In order to be a great writer, a person must have a built-in, shockproof crap detector.
This quote by Hemingway, as a writer for writers, applies equally well to facilitative leaders.
So often we communicate with one another through unspoken assumptions and agendas, often without realizing it. Unconscious assumptions present huge barriers to clear communication and understanding.
As group leaders, one of the most powerful things we can do is to act as detectives in search of assumptions, rout them out, and expose them for what they are, ideas that we’ve accepted as true without verification. Once our insidious assumptions are discovered and labeled, deeper relationships can be cultivated based on mutual respect and understanding. But when we react to our assumptions, we react to the unreal, and often, to the projections of our worst fears.
Are you operating free of assumptions?
It’s possible, but unlikely. Ponder the following story then revisit this question.
What choice would you make?
A group of children are playing near two railway tracks – one set of tracks is still in use while the other isn’t. Only one child plays on the disused track, the rest on the operational track. The train comes, and you are beside the track interchange. You realize you could make the train change its course to the disused track and save most of the kids.
However, this would also mean the lone child playing by the disused track would be sacrificed.
What would you do? Let the train take its predetermined course or intervene to save all but one of the children?
Take a pause to think what kind of decision you would make…
Analyze the situation
- Think and reflect.
- Decide on your answer and write down the assumptions you made.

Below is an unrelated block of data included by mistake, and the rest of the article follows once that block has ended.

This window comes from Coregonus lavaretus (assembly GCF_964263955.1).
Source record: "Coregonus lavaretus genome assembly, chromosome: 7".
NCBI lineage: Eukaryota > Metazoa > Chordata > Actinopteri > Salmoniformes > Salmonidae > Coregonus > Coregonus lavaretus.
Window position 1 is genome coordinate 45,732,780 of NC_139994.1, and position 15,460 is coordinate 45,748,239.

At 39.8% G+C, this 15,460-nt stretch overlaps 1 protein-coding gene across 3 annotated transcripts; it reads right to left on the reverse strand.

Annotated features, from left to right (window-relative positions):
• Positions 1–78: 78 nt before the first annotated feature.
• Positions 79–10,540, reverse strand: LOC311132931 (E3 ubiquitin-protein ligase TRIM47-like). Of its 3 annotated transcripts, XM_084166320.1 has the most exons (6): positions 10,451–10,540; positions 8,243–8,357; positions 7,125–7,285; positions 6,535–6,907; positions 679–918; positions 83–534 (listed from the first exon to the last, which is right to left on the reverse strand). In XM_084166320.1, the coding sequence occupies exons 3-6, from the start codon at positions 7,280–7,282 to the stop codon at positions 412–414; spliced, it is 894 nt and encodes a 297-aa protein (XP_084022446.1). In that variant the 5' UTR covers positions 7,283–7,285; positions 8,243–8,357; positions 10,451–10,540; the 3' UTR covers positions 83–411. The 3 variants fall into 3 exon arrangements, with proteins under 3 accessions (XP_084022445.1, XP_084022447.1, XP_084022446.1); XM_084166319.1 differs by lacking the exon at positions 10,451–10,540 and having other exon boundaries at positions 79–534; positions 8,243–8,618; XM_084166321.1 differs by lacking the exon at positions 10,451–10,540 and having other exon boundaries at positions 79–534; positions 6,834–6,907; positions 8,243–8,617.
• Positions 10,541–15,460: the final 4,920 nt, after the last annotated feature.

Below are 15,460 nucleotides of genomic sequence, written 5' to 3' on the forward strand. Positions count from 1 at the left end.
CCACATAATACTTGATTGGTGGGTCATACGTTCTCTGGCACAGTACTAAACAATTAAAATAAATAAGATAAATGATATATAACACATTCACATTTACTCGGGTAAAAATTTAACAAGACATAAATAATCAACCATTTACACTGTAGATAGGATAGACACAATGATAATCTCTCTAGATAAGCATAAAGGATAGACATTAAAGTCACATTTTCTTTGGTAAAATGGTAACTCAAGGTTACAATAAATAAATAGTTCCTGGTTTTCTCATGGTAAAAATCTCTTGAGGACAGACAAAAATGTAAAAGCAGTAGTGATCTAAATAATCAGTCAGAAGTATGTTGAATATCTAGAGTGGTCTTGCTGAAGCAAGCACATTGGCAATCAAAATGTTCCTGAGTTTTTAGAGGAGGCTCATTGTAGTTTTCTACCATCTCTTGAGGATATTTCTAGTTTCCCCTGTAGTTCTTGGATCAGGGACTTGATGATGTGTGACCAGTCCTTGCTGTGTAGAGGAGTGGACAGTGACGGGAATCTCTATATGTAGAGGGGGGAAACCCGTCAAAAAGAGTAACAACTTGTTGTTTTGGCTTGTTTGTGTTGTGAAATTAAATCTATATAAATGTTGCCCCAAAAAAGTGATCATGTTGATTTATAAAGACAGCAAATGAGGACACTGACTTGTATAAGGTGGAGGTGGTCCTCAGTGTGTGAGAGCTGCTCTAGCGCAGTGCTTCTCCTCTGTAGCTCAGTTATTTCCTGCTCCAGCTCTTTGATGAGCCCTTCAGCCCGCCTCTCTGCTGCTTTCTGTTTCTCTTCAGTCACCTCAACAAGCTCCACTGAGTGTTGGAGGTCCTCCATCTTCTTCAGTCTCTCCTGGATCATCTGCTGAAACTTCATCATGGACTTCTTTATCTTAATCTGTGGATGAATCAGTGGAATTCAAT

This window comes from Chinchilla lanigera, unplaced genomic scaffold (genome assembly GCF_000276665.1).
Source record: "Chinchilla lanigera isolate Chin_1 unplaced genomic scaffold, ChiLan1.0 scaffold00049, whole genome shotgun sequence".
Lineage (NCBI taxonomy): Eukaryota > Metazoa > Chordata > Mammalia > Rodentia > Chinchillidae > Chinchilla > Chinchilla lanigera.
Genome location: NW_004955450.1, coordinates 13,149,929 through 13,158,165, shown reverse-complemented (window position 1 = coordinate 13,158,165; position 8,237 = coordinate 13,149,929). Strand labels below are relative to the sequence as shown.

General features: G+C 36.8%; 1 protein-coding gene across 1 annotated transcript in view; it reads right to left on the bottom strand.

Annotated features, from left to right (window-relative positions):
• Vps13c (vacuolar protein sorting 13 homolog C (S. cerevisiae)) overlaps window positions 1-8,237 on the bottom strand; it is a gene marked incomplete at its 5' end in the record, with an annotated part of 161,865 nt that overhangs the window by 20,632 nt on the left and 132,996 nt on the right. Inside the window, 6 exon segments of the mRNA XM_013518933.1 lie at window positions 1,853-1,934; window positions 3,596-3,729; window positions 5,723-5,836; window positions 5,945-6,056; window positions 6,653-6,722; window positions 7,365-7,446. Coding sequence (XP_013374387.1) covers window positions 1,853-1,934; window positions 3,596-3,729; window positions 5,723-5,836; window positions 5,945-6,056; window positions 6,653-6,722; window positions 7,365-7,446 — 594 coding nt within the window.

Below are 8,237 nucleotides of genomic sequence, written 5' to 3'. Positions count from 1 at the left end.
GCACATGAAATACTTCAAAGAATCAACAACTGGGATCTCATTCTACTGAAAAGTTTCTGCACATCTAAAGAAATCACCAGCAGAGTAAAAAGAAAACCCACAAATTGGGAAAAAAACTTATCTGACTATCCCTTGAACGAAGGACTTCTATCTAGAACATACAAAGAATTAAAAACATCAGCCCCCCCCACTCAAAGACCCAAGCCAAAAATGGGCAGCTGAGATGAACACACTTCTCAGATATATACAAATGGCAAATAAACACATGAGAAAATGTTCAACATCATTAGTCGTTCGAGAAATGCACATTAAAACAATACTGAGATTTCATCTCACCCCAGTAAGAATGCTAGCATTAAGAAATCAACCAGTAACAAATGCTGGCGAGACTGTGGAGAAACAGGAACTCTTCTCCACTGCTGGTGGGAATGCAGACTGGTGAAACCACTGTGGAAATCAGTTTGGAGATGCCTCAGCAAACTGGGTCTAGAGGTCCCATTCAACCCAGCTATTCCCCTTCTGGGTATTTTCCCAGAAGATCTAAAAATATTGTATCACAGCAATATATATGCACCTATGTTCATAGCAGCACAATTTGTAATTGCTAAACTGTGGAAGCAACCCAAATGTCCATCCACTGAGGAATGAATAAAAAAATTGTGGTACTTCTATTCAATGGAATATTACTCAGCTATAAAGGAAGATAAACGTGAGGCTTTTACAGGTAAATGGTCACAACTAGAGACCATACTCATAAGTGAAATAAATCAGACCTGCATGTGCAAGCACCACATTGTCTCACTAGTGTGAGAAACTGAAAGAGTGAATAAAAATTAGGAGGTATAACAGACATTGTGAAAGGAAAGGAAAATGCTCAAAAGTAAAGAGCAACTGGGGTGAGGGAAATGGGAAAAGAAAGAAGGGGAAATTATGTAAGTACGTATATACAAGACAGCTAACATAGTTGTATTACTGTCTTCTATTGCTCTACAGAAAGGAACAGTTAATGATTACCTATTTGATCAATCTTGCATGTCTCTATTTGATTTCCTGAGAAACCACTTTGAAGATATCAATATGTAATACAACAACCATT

- What do your choices say about your assumptions?
Many would choose to divert the course of the train, and sacrifice only one child. To save most of the children at the expense of only one child is a rational decision, morally and emotionally.
But, did you consider that the child playing on the disused track had in fact made the right decision to play at a safe place? And the other children were aware of the risk and are in a better position to be alert and run from the danger when they hear the train?
If the train were diverted, that lone child would likely die because he wouldn’t think the train could come over to that track! Moreover, that track was probably not in use because it was not safe. If the train was diverted to the other track, the lives of all passengers on board could be at stake as well!
This kind of dilemma happens around us everyday. In the office, community, in politics and especially in a democratic society – the minority is often sacrificed for the interest of the majority, no matter how foolish or ignorant the majority is, and how farsighted and knowledgeable the minority is.
There is an unspoken assumption that sacrificing the minority for the majority is the ‘right’ thing to do, but challenging this assumption with the train story brought to light far more layers to the situation.
While we are all aware that life is full of tough decisions that need to be made, we may not realize that hasty decisions may not always be the best ones. “Remember that what’s best isn’t always popular… and what’s popular isn’t always best.”
How do we detect assumptions? David Bohm, quoted by Peter Senge in the “Fifth Discipline,” identifies three types of incoherence in our thinking that lead to assumptions:
1. Denial that you are a participant (It’s not my fault! Look at what they did!)
2. You stop tracking with reality and start running your program (did you run a societal program in the exercise above to make your choice?).
3. You establish your own standard of reference for fixing problems, problems this frame contributed to creating in the first place (e.g. when someone harms us, we have to harm them in return).
Three conditions necessary for true “dialogue
Senge goes on to suggest three conditions necessary for true “dialogue”:
1. All participants must “suspend” their assumptions, literally to hold them “as if suspended before us.”
2. All participants must regard one another as colleagues.
3. There must be a “facilitator” (that’s you!) who “holds the context” of dialogue (i.e. attends to group process).
Think of a task or problem you are working on right now. Chances are, you have some assumptions about the situation or people involved. Use the above criteria for detecting assumptions to figure out what they are. Share your questions, feedback, or experience on this matter in the comments section below.